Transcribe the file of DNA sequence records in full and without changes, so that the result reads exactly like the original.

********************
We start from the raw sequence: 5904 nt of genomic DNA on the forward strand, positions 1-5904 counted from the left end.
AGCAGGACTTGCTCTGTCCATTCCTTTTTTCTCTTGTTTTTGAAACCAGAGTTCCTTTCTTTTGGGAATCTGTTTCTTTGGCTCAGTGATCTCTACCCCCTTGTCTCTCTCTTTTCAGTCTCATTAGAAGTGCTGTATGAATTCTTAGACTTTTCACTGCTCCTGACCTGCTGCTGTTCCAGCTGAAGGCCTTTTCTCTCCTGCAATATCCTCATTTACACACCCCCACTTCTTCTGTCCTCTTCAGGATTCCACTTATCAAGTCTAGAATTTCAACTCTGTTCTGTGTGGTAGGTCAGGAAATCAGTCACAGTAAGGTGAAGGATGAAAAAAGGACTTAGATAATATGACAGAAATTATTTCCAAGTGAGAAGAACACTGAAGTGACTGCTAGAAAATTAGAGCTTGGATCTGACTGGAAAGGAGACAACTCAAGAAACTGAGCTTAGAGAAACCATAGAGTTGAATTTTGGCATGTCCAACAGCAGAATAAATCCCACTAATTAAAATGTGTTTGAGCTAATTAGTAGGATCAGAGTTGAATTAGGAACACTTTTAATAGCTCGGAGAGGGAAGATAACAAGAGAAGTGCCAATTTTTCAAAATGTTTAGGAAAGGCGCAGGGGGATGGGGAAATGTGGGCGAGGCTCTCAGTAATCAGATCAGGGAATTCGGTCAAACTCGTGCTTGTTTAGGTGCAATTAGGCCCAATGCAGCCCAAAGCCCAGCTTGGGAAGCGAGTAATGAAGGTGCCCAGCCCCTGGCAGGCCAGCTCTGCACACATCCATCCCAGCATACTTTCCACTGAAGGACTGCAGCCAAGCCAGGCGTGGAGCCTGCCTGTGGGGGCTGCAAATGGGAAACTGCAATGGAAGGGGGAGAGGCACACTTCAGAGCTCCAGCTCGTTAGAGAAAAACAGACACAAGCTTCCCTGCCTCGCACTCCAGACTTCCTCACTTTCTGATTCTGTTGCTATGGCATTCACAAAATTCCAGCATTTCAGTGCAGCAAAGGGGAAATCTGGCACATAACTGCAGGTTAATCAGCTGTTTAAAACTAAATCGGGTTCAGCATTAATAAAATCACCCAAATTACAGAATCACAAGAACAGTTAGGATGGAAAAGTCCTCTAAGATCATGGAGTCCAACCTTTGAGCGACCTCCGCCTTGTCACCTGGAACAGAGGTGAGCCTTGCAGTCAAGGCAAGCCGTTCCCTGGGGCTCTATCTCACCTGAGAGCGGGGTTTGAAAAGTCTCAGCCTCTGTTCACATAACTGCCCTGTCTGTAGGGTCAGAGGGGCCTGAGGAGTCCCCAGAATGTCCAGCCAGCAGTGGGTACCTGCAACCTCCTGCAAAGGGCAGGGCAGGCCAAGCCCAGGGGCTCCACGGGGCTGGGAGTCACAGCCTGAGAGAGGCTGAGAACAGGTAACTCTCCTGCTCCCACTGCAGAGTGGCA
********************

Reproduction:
We start from the raw sequence: 5904 nt of genomic DNA on the forward strand, positions 1-5904 counted from the left end.
AGCAGGACTTGCTCTGTCCATTCCTTTTTTCTCTTGTTTTTGAAACCAGAGTTCCTTTCTTTTGGGAATCTGTTTCTTTGGCTCAGTGATCTCTACCCCCTTGTCTCTCTCTTTTCAGTCTCATTAGAAGTGCTGTATGAATTCTTAGACTTTTCACTGCTCCTGACCTGCTGCTGTTCCAGCTGAAGGCCTTTTCTCTCCTGCAATATCCTCATTTACACACCCCCACTTCTTCTGTCCTCTTCAGGATTCCACTTATCAAGTCTAGAATTTCAACTCTGTTCTGTGTGGTAGGTCAGGAAATCAGTCACAGTAAGGTGAAGGATGAAAAAAGGACTTAGATAATATGACAGAAATTATTTCCAAGTGAGAAGAACACTGAAGTGACTGCTAGAAAATTAGAGCTTGGATCTGACTGGAAAGGAGACAACTCAAGAAACTGAGCTTAGAGAAACCATAGAGTTGAATTTTGGCATGTCCAACAGCAGAATAAATCCCACTAATTAAAATGTGTTTGAGCTAATTAGTAGGATCAGAGTTGAATTAGGAACACTTTTAATAGCTCGGAGAGGGAAGATAACAAGAGAAGTGCCAATTTTTCAAAATGTTTAGGAAAGGCGCAGGGGGATGGGGAAATGTGGGCGAGGCTCTCAGTAATCAGATCAGGGAATTCGGTCAAACTCGTGCTTGTTTAGGTGCAATTAGGCCCAATGCAGCCCAAAGCCCAGCTTGGGAAGCGAGTAATGAAGGTGCCCAGCCCCTGGCAGGCCAGCTCTGCACACATCCATCCCAGCATACTTTCCACTGAAGGACTGCAGCCAAGCCAGGCGTGGAGCCTGCCTGTGGGGGCTGCAAATGGGAAACTGCAATGGAAGGGGGAGAGGCACACTTCAGAGCTCCAGCTCGTTAGAGAAAAACAGACACAAGCTTCCCTGCCTCGCACTCCAGACTTCCTCACTTTCTGATTCTGTTGCTATGGCATTCACAAAATTCCAGCATTTCAGTGCAGCAAAGGGGAAATCTGGCACATAACTGCAGGTTAATCAGCTGTTTAAAACTAAATCGGGTTCAGCATTAATAAAATCACCCAAATTACAGAATCACAAGAACAGTTAGGATGGAAAAGTCCTCTAAGATCATGGAGTCCAACCTTTGAGCGACCTCCGCCTTGTCACCTGGAACAGAGGTGAGCCTTGCAGTCAAGGCAAGCCGTTCCCTGGGGCTCTATCTCACCTGAGAGCGGGGTTTGAAAAGTCTCAGCCTCTGTTCACATAACTGCCCTGTCTGTAGGGTCAGAGGGGCCTGAGGAGTCCCCAGAATGTCCAGCCAGCAGTGGGTACCTGCAACCTCCTGCAAAGGGCAGGGCAGGCCAAGCCCAGGGGCTCCACGGGGCTGGGAGTCACAGCCTGAGAGAGGCTGAGAACAGGTAACTCTCCTGCTCCCACTGCAGAGTGGCA